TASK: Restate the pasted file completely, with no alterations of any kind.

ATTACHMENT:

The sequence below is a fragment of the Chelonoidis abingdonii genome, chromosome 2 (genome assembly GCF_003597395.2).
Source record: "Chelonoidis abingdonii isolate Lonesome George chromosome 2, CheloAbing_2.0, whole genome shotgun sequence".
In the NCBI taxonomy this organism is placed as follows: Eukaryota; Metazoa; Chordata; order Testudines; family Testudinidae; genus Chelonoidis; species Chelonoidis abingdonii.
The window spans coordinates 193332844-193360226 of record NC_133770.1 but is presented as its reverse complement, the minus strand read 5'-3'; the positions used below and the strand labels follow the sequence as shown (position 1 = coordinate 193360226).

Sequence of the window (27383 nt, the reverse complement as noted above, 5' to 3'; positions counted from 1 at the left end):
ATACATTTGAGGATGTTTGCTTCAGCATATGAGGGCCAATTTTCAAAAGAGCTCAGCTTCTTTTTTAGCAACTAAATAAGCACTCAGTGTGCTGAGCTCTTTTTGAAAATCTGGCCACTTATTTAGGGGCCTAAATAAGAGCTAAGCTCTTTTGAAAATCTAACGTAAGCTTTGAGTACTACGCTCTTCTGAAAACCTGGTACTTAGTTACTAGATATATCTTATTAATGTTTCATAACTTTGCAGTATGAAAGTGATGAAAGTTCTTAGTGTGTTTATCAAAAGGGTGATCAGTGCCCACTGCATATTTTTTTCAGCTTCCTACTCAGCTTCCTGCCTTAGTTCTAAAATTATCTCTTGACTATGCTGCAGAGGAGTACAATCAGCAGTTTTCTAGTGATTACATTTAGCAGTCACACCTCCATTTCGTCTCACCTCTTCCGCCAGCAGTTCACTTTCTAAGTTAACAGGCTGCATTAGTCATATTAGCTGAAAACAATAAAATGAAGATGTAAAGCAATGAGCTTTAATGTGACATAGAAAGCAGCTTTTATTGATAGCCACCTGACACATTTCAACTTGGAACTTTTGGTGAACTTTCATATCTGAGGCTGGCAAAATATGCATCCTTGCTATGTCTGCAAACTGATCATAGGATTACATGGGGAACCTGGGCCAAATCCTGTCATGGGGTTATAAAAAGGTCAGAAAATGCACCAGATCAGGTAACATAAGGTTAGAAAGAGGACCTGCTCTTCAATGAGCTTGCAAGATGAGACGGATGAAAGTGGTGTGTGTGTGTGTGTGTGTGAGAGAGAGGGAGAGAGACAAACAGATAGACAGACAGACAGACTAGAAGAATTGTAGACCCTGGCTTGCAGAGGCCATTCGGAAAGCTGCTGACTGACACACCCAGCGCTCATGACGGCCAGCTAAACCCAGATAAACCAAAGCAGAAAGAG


The sequence below is a fragment of the Chelonoidis abingdonii genome, chromosome 2 (genome assembly GCF_003597395.2).
Source record: "Chelonoidis abingdonii isolate Lonesome George chromosome 2, CheloAbing_2.0, whole genome shotgun sequence".
In the NCBI taxonomy this organism is placed as follows: Eukaryota; Metazoa; Chordata; order Testudines; family Testudinidae; genus Chelonoidis; species Chelonoidis abingdonii.
The window spans coordinates 193332844-193360226 of record NC_133770.1 but is presented as its reverse complement, the minus strand read 5'-3'; the positions used below and the strand labels follow the sequence as shown (position 1 = coordinate 193360226).

Sequence of the window (27383 nt, the reverse complement as noted above, 5' to 3'; positions counted from 1 at the left end):
ATACATTTGAGGATGTTTGCTTCAGCATATGAGGGCCAATTTTCAAAAGAGCTCAGCTTCTTTTTTAGCAACTAAATAAGCACTCAGTGTGCTGAGCTCTTTTTGAAAATCTGGCCACTTATTTAGGGGCCTAAATAAGAGCTAAGCTCTTTTGAAAATCTAACGTAAGCTTTGAGTACTACGCTCTTCTGAAAACCTGGTACTTAGTTACTAGATATATCTTATTAATGTTTCATAACTTTGCAGTATGAAAGTGATGAAAGTTCTTAGTGTGTTTATCAAAAGGGTGATCAGTGCCCACTGCATATTTTTTTCAGCTTCCTACTCAGCTTCCTGCCTTAGTTCTAAAATTATCTCTTGACTATGCTGCAGAGGAGTACAATCAGCAGTTTTCTAGTGATTACATTTAGCAGTCACACCTCCATTTCGTCTCACCTCTTCCGCCAGCAGTTCACTTTCTAAGTTAACAGGCTGCATTAGTCATATTAGCTGAAAACAATAAAATGAAGATGTAAAGCAATGAGCTTTAATGTGACATAGAAAGCAGCTTTTATTGATAGCCACCTGACACATTTCAACTTGGAACTTTTGGTGAACTTTCATATCTGAGGCTGGCAAAATATGCATCCTTGCTATGTCTGCAAACTGATCATAGGATTACATGGGGAACCTGGGCCAAATCCTGTCATGGGGTTATAAAAAGGTCAGAAAATGCACCAGATCAGGTAACATAAGGTTAGAAAGAGGACCTGCTCTTCAATGAGCTTGCAAGATGAGACGGATGAAAGTGGTGTGTGTGTGTGTGTGTGTGAGAGAGAGGGAGAGAGACAAACAGATAGACAGACAGACAGACTAGAAGAATTGTAGACCCTGGCTTGCAGAGGCCATTCGGAAAGCTGCTGACTGACACACCCAGCGCTCATGACGGCCAGCTAAACCCAGATAAACCAAAGCAGAAAGAG